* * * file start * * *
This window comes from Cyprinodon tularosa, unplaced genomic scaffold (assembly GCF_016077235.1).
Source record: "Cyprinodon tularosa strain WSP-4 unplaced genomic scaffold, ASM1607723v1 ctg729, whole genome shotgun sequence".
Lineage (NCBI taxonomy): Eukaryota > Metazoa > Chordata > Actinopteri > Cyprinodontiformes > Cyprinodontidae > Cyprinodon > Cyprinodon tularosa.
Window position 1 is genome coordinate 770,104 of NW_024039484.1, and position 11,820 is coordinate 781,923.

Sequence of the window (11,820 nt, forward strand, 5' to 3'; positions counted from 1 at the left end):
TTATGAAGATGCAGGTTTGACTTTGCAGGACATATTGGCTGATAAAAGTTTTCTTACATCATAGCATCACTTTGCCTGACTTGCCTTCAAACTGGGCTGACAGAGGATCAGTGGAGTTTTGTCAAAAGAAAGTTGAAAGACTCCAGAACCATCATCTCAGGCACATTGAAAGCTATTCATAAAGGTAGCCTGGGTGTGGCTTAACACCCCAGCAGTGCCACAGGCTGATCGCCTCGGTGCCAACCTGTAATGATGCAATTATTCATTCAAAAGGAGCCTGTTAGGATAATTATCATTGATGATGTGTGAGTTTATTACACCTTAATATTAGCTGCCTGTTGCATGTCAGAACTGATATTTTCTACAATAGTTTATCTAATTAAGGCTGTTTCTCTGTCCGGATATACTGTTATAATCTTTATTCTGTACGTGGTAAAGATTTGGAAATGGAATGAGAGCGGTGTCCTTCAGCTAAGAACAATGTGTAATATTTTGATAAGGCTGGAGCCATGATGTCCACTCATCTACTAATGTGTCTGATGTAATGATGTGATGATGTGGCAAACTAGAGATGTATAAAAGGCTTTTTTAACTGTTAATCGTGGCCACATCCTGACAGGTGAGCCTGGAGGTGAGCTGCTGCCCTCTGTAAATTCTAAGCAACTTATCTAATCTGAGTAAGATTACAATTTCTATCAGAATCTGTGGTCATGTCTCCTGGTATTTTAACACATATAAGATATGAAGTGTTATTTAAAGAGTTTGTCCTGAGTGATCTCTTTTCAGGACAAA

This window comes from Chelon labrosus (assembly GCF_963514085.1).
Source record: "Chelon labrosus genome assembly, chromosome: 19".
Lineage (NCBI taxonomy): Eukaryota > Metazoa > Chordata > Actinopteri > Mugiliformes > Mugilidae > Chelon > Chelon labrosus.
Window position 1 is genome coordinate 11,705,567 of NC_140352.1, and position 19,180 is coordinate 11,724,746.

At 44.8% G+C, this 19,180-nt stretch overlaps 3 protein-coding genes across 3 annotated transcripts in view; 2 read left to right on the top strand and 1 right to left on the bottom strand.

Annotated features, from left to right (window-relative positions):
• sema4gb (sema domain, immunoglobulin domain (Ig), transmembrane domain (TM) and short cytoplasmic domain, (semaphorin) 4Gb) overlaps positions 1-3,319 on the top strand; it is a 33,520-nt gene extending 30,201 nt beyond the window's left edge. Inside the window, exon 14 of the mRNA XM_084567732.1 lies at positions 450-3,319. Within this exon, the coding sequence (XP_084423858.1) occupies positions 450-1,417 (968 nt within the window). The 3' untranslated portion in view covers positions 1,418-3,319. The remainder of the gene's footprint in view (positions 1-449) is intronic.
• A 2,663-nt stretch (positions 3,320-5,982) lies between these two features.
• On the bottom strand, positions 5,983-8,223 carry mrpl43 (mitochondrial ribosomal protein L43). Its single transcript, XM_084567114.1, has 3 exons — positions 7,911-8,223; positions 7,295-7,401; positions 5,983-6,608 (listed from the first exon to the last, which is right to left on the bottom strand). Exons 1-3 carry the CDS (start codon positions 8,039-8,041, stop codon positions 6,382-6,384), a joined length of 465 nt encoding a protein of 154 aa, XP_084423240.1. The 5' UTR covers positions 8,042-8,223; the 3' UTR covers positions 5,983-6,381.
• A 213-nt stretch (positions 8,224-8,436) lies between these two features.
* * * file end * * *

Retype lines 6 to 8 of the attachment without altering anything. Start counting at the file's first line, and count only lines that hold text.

TTATGAAGATGCAGGTTTGACTTTGCAGGACATATTGGCTGATAAAAGTTTTCTTACATCATAGCATCACTTTGCCTGACTTGCCTTCAAACTGGGCTGACAGAGGATCAGTGGAGTTTTGTCAAAAGAAAGTTGAAAGACTCCAGAACCATCATCTCAGGCACATTGAAAGCTATTCATAAAGGTAGCCTGGGTGTGGCTTAACACCCCAGCAGTGCCACAGGCTGATCGCCTCGGTGCCAACCTGTAATGATGCAATTATTCATTCAAAAGGAGCCTGTTAGGATAATTATCATTGATGATGTGTGAGTTTATTACACCTTAATATTAGCTGCCTGTTGCATGTCAGAACTGATATTTTCTACAATAGTTTATCTAATTAAGGCTGTTTCTCTGTCCGGATATACTGTTATAATCTTTATTCTGTACGTGGTAAAGATTTGGAAATGGAATGAGAGCGGTGTCCTTCAGCTAAGAACAATGTGTAATATTTTGATAAGGCTGGAGCCATGATGTCCACTCATCTACTAATGTGTCTGATGTAATGATGTGATGATGTGGCAAACTAGAGATGTATAAAAGGCTTTTTTAACTGTTAATCGTGGCCACATCCTGACAGGTGAGCCTGGAGGTGAGCTGCTGCCCTCTGTAAATTCTAAGCAACTTATCTAATCTGAGTAAGATTACAATTTCTATCAGAATCTGTGGTCATGTCTCCTGGTATTTTAACACATATAAGATATGAAGTGTTATTTAAAGAGTTTGTCCTGAGTGATCTCTTTTCAGGACAAA

This window comes from Chelon labrosus (assembly GCF_963514085.1).
Source record: "Chelon labrosus genome assembly, chromosome: 19".